This week at the National Rx Drug Abuse & Heroin Summit in Atlanta, President Obama participated in a panel discussion, highlighting several initiatives that the administration is undertaking to address addiction. He said the opioid and heroin crisis has been a top priority.
“My job is to promote the safety, the health and the prosperity of the American people and that encompasses a whole range of things—things that are tracking down ISIL, things that are responding to natural disasters and things that are promoting a strong economy,” he said.
He cited the often-quoted statistic that overdose deaths in the United States have now surpassed the number of deaths attributed to auto accidents. Large-scale efforts to make automobiles and driving safer have helped reduce fatal accidents over the years, and those solutions were based on data.
“The problem is, here we have a trajectory that’s going in the opposite direction,” Obama said. “So in 2014, the last year we have accurate data for, you see an enormous, ongoing spike in the number of people who use opioids in ways that are unhealthy. And you see a rise in the number of people who are being killed.”
It’s clear that addiction affects every community, without exception, touching the lives of men and women, the young and old, rural and suburban areas. Because it has impacted so many lives nationwide, there has been bipartisan interest to seek solutions, and that’s the good news, Obama said.
“We’ve got an all-hands-on-deck approach,” he said. “But we have to make sure our medical community, our scientific community, individuals--all of us--are working together to address this problem. And I’m very optimistic we can solve it. I’m seeing action in Congress to move the ball forward.”
Obama acknowledged that treatment is greatly underfunded and under-resourced. While Congress is creating solutions and making progress, he noted “you have to provide actual funding.”
The president was joined by two people in recovery: Justin Luke Riley, president and CEO of Young People in Recovery, and Crystal Oertle, a mother of two from rural Ohio, who told their stories.
“There are millions and millions of people that can and do recover,” Riley said.
He talked about the lack of recognition from his childhood pediatrician that he had a substance use disorder and was self-medicating with cold medicine at a young age. Riley noted the need for education for providers today.
Oertle spoke of the stigma, even among medical professionals who were “nasty” toward her and many who would only accept cash payment for services. The stigma and financial barriers affected her access to services.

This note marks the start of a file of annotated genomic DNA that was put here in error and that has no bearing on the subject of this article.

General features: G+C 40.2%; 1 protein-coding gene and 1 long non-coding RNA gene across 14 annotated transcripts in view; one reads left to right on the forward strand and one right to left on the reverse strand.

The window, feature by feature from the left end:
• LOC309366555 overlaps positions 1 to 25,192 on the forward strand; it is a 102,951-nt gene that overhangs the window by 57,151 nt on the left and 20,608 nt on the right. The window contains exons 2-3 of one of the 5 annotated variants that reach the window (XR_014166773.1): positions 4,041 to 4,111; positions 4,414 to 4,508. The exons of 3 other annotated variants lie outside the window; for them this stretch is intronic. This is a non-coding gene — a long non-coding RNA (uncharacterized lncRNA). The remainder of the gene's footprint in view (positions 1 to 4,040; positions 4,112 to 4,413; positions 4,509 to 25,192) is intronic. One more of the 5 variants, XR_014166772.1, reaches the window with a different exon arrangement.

“It’s great to hear the president say ‘the disease of addiction,’” Oertle said.
Obama reiterated the administration’s position on supporting naloxone programs because the evidence shows they work to save lives and provide those with SUD a chance to recover.
“It doesn’t do much good to talk about recovery after folks are dead,” Obama said.
During the hour-long discussion, he touched on parity and the new task force that will enforce laws as well as the national push to better educate prescribers on state-of-the-science guidelines on opioids. He likened opioid prescribing patterns today to the patterns seen for antibiotics several years ago. Today there is a much greater awareness of antibiotic resistance, and physicians have changed their protocols to reduce risk. It should be the same with opioids, he said.
“We have to change the medical profession and the drug companies and hold them more accountable,” he said. “And we as consumers, as parents, have to be more accountable as well in how we approach keeping our families well.”
Speaking to 2,000 stakeholders and 70 media outlets, Obama noted that the goal of the Rx Summit is to approach the prescription drug abuse and heroin crisis as a society. While funding is not the sole issue, it certainly helps, he said.
“We do know there are steps that can be taken to help people battle through addiction and get on the other side. And right now that is under-resourced,” he said.
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